The Spartans team from WS Atkins India led throughout the final stages of the MERITmanagement game at Loughborough University on 12-13 May, to receive the trophy from ICE President Sir John Armitt.
Indeed this year was something of a triumph for Atkins’ overseas operations, with a team from the firm’s Hong Kong office as runner up, and two other Atkins India teams among the six finalists.
MERIT (management, enterprise, risk, innovation and teamwork) is a web-based computer simulation game competition. It allows young professionals, working in groups and acting as a board of directors and managers, to run their own virtual construction company. The early rounds are played against a computer, with just the top six of this year’s 117 entries making the finals, where they competed against each other.
Spartans’ Akrisht Pandey attributed his team’s success to tactics including finishing jobs early to improve client relationships.
His team also sought out different clients to provide a broader client base. But success was also down to sheer hard work: since January the team had been working on MERIT for two or three hours every night, plus some mornings and weekends.
Much of the work was done on line, as the team was spread over two Atkins offices – in Bangalore and in Gurgaon near Delhi.
“We were really enjoying it,” said Pandey, ”especially after the first two rounds when we realised we were doing well.”
The Indian team’s success may well reflect what is going on in the real world, believes Atkins’ global design centre interface manager Julien Green who accompanied his teams to Loughborough. The firm has more than 1,400 staff in India, enabling Atkins to resource projects in the UK and the rest of the world to provide additional support. Education in India is more than a match for the UK, says Green, and staff motivation is particularly high. ”And our Indian offices are more than matching the performance of our UK offices on a range of measures – innovation, delivery on time, quality and budget, right-first-time.”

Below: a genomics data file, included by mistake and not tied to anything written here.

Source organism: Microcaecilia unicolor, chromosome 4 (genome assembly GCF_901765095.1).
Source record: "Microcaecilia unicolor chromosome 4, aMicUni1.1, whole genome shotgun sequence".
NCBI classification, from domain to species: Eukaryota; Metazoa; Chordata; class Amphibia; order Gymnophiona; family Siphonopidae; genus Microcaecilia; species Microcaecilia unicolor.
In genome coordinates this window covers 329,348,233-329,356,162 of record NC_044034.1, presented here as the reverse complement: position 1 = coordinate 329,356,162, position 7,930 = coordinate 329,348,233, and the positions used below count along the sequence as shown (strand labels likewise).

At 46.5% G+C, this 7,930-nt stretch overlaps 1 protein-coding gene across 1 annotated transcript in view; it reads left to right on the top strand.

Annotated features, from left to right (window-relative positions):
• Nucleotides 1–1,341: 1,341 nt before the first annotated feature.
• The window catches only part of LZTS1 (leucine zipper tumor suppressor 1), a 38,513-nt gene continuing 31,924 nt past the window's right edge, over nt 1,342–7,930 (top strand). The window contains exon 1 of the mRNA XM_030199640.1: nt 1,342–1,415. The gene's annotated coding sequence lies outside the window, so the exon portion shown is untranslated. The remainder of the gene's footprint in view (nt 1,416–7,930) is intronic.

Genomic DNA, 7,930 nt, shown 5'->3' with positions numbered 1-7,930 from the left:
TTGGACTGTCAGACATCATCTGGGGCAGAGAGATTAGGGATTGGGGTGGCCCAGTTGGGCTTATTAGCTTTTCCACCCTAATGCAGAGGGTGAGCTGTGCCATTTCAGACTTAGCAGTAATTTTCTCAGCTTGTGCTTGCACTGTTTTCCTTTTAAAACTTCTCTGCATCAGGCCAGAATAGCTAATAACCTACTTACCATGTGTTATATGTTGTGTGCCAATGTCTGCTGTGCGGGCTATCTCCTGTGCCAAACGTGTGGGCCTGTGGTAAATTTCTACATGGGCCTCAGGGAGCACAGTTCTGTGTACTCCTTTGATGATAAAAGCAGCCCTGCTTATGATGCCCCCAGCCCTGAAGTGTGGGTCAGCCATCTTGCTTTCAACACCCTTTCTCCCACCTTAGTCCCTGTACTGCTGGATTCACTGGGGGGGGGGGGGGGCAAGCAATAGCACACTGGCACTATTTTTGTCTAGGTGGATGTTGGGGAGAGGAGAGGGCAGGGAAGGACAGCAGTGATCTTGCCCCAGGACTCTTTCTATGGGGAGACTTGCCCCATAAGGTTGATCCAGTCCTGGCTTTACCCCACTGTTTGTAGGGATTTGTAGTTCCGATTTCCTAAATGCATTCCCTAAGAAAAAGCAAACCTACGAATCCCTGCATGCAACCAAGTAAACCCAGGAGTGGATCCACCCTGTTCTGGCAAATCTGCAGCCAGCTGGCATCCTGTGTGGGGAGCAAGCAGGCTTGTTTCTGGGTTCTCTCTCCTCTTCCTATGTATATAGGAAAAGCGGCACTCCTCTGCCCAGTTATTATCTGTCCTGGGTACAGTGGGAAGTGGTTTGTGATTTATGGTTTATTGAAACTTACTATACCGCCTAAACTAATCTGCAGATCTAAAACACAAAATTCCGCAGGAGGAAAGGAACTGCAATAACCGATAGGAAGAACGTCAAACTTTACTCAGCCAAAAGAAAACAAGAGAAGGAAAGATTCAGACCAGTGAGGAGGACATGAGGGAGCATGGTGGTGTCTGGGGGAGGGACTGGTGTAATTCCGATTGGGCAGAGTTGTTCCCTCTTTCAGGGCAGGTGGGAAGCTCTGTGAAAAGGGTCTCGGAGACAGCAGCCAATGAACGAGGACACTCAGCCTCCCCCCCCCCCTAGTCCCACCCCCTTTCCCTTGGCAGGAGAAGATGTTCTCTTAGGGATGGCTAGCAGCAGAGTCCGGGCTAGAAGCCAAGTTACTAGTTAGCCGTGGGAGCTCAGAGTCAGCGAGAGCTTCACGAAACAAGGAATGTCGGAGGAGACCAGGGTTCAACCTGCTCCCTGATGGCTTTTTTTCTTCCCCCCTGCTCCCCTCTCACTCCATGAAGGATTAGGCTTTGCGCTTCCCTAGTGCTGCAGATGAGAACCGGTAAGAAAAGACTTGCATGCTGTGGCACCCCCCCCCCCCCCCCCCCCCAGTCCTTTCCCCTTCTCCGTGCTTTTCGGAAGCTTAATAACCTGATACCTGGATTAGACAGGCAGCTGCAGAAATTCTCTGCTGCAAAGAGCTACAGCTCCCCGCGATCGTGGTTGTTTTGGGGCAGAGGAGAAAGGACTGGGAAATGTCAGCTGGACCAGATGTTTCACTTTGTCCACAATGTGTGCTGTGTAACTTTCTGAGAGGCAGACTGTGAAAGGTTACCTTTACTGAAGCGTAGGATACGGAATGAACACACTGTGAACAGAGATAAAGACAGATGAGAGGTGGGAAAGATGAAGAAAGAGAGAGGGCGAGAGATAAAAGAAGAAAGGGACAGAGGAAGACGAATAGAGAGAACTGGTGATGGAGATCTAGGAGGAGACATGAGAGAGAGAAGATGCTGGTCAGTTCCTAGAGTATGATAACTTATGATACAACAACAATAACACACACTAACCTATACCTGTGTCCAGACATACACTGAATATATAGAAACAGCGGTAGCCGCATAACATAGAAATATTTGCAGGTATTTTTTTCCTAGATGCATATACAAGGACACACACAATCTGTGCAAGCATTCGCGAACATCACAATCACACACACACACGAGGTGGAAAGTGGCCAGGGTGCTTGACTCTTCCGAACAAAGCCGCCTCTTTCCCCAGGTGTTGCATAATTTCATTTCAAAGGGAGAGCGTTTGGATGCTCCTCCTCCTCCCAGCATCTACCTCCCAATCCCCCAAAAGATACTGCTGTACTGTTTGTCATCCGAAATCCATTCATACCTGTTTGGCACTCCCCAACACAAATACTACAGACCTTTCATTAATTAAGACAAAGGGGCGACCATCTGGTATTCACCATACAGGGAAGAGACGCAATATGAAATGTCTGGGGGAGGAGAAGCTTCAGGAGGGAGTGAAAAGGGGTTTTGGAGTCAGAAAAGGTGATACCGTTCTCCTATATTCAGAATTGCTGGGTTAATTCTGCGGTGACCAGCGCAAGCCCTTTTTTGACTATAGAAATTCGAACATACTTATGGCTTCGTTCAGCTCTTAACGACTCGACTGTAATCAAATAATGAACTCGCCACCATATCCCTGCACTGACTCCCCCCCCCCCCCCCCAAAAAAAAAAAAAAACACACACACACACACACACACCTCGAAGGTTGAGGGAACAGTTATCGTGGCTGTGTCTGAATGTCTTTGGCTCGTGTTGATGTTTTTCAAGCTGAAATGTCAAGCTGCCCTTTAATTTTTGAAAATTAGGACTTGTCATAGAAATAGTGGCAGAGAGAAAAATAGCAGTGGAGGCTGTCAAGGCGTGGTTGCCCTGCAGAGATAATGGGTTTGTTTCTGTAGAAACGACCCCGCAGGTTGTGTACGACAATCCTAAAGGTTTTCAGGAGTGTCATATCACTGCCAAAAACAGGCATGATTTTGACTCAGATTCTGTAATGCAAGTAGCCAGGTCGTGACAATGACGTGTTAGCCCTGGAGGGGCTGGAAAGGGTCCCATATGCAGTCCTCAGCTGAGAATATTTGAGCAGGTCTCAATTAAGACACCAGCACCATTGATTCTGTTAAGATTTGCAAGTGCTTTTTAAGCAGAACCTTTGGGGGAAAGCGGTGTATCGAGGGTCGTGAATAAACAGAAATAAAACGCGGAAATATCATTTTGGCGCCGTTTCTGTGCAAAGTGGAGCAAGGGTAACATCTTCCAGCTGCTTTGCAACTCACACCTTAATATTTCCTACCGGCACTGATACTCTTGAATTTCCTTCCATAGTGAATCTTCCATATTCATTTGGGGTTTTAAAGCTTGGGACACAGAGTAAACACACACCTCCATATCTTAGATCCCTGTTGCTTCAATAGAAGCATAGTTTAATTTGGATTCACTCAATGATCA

Inevitable difficulties, particularly around client interface and differences in culture, are addressed by regular exchange visits: Atkins invested nearly £20,000 in bringing its teams to the finals, but the trip also included visits to several of the firm’s UK offices.
Just pipped into third place by the One Atkins team was SUPERnOVA from Arup’s Hong Kong office. The only UK team to reach the final was Nott MacDonalds from Mott MacDonald’s Sheffield office in fourth place.
On presenting the ICE silver salver to the winners, Armitt laid down two challenges to the participants. The first was to recognise that central to the success of major projects was politics and money: ”There are always technical issues, but there are also politics and funding. We as engineers don’t like doing this. But we have to articulate the arguments. It’s a challenge for the profession, we must get out and join the debate.”
His second challenge was to stimulate innovation, where he believed construction has fallen far behind industries like biochemistry, aerospace or telecoms. ”Who is going to make the breakthrough in materials technology, or how to build better houses more efficiently?”, he asked. ”Your success here has demonstrated you have the capabilities to tackle these challenges. With people like you coming into it, this industry has a great future,” he said.
Also attending the finals were Alan Crane, past president of the Chartered Institute of Building, which added a cash prize to the winner, and Mick Guy of the Construction Industry Training Board who presented a cheque for the sponsors award , which went to Atkins India.